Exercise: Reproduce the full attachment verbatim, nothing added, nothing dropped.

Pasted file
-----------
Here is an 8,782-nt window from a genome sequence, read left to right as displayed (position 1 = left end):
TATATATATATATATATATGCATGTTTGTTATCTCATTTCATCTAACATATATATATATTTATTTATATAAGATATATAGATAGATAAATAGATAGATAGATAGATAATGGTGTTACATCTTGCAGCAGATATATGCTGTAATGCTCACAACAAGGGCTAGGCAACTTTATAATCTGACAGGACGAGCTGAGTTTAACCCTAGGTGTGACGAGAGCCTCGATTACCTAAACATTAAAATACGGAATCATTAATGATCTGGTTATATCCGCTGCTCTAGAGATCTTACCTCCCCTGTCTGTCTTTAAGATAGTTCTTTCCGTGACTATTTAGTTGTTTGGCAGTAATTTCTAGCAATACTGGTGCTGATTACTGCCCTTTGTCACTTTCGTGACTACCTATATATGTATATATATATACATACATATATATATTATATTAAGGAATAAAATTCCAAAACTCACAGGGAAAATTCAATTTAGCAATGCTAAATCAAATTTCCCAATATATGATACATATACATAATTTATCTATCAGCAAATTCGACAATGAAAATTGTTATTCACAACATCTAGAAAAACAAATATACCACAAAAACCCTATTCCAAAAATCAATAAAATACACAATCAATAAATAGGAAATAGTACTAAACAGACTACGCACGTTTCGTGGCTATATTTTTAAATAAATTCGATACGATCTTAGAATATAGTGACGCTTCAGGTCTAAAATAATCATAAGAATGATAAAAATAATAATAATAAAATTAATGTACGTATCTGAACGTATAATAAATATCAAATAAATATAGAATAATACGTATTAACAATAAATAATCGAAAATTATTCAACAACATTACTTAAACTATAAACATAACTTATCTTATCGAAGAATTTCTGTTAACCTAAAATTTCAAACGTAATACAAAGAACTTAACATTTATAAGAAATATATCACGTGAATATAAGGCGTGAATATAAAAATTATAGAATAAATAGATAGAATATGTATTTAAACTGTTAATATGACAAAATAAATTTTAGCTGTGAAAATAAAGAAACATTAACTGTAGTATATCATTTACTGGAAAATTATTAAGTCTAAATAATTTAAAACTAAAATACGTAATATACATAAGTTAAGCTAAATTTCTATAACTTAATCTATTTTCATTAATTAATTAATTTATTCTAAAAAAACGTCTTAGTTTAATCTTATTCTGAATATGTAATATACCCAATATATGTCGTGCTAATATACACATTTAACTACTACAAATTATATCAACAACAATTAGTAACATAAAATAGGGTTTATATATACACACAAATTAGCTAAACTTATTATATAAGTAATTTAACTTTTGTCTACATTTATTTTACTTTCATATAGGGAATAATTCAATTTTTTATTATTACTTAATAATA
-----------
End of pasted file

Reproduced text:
Here is an 8,782-nt window from a genome sequence, read left to right as displayed (position 1 = left end):
TATATATATATATATATATGCATGTTTGTTATCTCATTTCATCTAACATATATATATATTTATTTATATAAGATATATAGATAGATAAATAGATAGATAGATAGATAATGGTGTTACATCTTGCAGCAGATATATGCTGTAATGCTCACAACAAGGGCTAGGCAACTTTATAATCTGACAGGACGAGCTGAGTTTAACCCTAGGTGTGACGAGAGCCTCGATTACCTAAACATTAAAATACGGAATCATTAATGATCTGGTTATATCCGCTGCTCTAGAGATCTTACCTCCCCTGTCTGTCTTTAAGATAGTTCTTTCCGTGACTATTTAGTTGTTTGGCAGTAATTTCTAGCAATACTGGTGCTGATTACTGCCCTTTGTCACTTTCGTGACTACCTATATATGTATATATATATACATACATATATATATTATATTAAGGAATAAAATTCCAAAACTCACAGGGAAAATTCAATTTAGCAATGCTAAATCAAATTTCCCAATATATGATACATATACATAATTTATCTATCAGCAAATTCGACAATGAAAATTGTTATTCACAACATCTAGAAAAACAAATATACCACAAAAACCCTATTCCAAAAATCAATAAAATACACAATCAATAAATAGGAAATAGTACTAAACAGACTACGCACGTTTCGTGGCTATATTTTTAAATAAATTCGATACGATCTTAGAATATAGTGACGCTTCAGGTCTAAAATAATCATAAGAATGATAAAAATAATAATAATAAAATTAATGTACGTATCTGAACGTATAATAAATATCAAATAAATATAGAATAATACGTATTAACAATAAATAATCGAAAATTATTCAACAACATTACTTAAACTATAAACATAACTTATCTTATCGAAGAATTTCTGTTAACCTAAAATTTCAAACGTAATACAAAGAACTTAACATTTATAAGAAATATATCACGTGAATATAAGGCGTGAATATAAAAATTATAGAATAAATAGATAGAATATGTATTTAAACTGTTAATATGACAAAATAAATTTTAGCTGTGAAAATAAAGAAACATTAACTGTAGTATATCATTTACTGGAAAATTATTAAGTCTAAATAATTTAAAACTAAAATACGTAATATACATAAGTTAAGCTAAATTTCTATAACTTAATCTATTTTCATTAATTAATTAATTTATTCTAAAAAAACGTCTTAGTTTAATCTTATTCTGAATATGTAATATACCCAATATATGTCGTGCTAATATACACATTTAACTACTACAAATTATATCAACAACAATTAGTAACATAAAATAGGGTTTATATATACACACAAATTAGCTAAACTTATTATATAAGTAATTTAACTTTTGTCTACATTTATTTTACTTTCATATAGGGAATAATTCAATTTTTTATTATTACTTAATAATA